Ruptga of the Redguards

    Our first loose connection. So far we've been dealing mostly with direct links to Akatosh or Auri-El but now we get to the fun of sorting through a Deity that is only loosely linked to the Time Dragon. Now before delving into the connections I'm going to give a breif introduction to who Ruptga is.

    Ruptga or Tall Papa is the chief deity among the Yokudan/Redguard Pantheon who is responsible for teaching the other gods the Walkabout which essentially allows them to become immortals 

    Following his lead, the other gods learned the 'Walkabout', or a process by which they can persist beyond one lifetime. Tall Papa set the stars in the sky to show lesser spirits how to do this, too. When there were too many spirits to keep track of, though, Ruptga created a helper out the dead skin of past worlds. This helper is Sep (see below), who later creates the world of mortals. (Varities of Faith)

    However, teaching the other deities the walkabout had a downfall. It meant there were too many spirits for him to keep up with (yes...he made too many gods) and so he created Sep, a Lorkhan/Shor-esque figure who tricks the other gods into creating the mortal realm. 

    Then, to punish Sep, Ruptga destroyed him with a big stick. 

    ... The spirits that were left pleaded with Tall Papa to take them back. But grim Ruptga would not, and he told the spirits that they must learn new ways to follow the stars to the Far Shores now. If they could not, then they must live on through their children, which was not the same as before. Sep, however, needed more punishment, and so Tall Papa squashed the Snake with a big stick."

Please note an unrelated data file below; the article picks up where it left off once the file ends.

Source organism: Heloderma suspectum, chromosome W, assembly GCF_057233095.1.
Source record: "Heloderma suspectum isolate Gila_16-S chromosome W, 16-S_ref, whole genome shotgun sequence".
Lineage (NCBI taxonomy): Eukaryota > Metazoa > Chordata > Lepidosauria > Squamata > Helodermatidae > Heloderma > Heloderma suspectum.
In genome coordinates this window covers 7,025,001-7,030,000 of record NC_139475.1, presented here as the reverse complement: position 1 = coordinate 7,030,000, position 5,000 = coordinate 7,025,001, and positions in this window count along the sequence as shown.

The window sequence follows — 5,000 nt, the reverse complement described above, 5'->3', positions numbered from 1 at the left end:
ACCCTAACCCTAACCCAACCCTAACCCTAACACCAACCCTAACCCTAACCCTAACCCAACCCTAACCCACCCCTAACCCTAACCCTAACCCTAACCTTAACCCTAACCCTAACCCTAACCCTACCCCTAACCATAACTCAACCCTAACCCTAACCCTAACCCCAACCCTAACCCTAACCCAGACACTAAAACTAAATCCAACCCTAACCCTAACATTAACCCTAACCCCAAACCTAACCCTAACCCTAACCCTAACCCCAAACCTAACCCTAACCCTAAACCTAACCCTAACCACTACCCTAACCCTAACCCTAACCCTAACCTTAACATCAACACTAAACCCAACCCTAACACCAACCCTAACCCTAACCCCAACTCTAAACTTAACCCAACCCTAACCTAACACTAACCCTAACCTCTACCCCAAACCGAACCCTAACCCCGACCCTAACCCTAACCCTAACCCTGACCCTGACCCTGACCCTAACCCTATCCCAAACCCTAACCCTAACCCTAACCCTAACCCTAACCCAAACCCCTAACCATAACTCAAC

Essentially this is all we really have on Ruptga, he created a way for the Gods of the Redguards to actually become immortal and punished Sep. Now for the similarities.

    He has several similar qualities to Auri-El but a lot less to Akatosh. The first is that both Auri-El and Ruptga seemed to have started out as mortals, at least in their beliefs. Auri-El, as you recall, was considered an ancestor-god by the Aldmer while Ruptga is the first to discover the walkabout, though depending on the belief, Auri-El of the Altmer may have also taught his followers how to ascend to immortality (though they haven't seemed to manage it yet)

    He (Auri-El) then ascended to heaven in full observance of his followers so that they might learn the steps needed to escape the mortal plane. (Varities of Faith)

    A connection can also be made in regards to the vanquishing of Sep/Lorkhan. Auri-El, in the end, wasn't directly responsible for slaying Lorkhan (That honour goes to Trinimac) but he did lead the armies against him and also shot his heart into the ocean. Ruptga as just discussed killed Sep by squashing him. 

    So, with all things considered, there are similarities between the Time Dragon and Tall Papa, but they're shaky at best and built off of very limited sources and information. 

    Alduin of the Nords

    Surely Alduin, the first-born of Akatosh couldn't possibly be an alternate version of the Time Dragon? And I suppose you may be right, considering that all of our notable information is from a single book, there isn't all that to discuss that isn't speculation (as always with the Time Dragon). 

    Alduin, first-born of Akatosh, and possible aspect of the Time Dragon. If he is actually another form of Akatosh he is no doubt extremely different from Auri-El and Alkosh, for he would be a completely different type of split. Auri-El and Akatosh were either separate or split due to the power of mortals, Alkosh is ultimately unknowable, though likely an altered Khajiit deity that took on aspects of Auri-El/Akatosh, but Alduin may be a split purposely caused by Akatosh.

    The Aldmer refer to Akatosh as Auri-El. The Nords call him Alduin. These names come up repeatedly in certain ancient texts, and in each one, it is clear that the deity in question is none other than he whom we call Akatosh.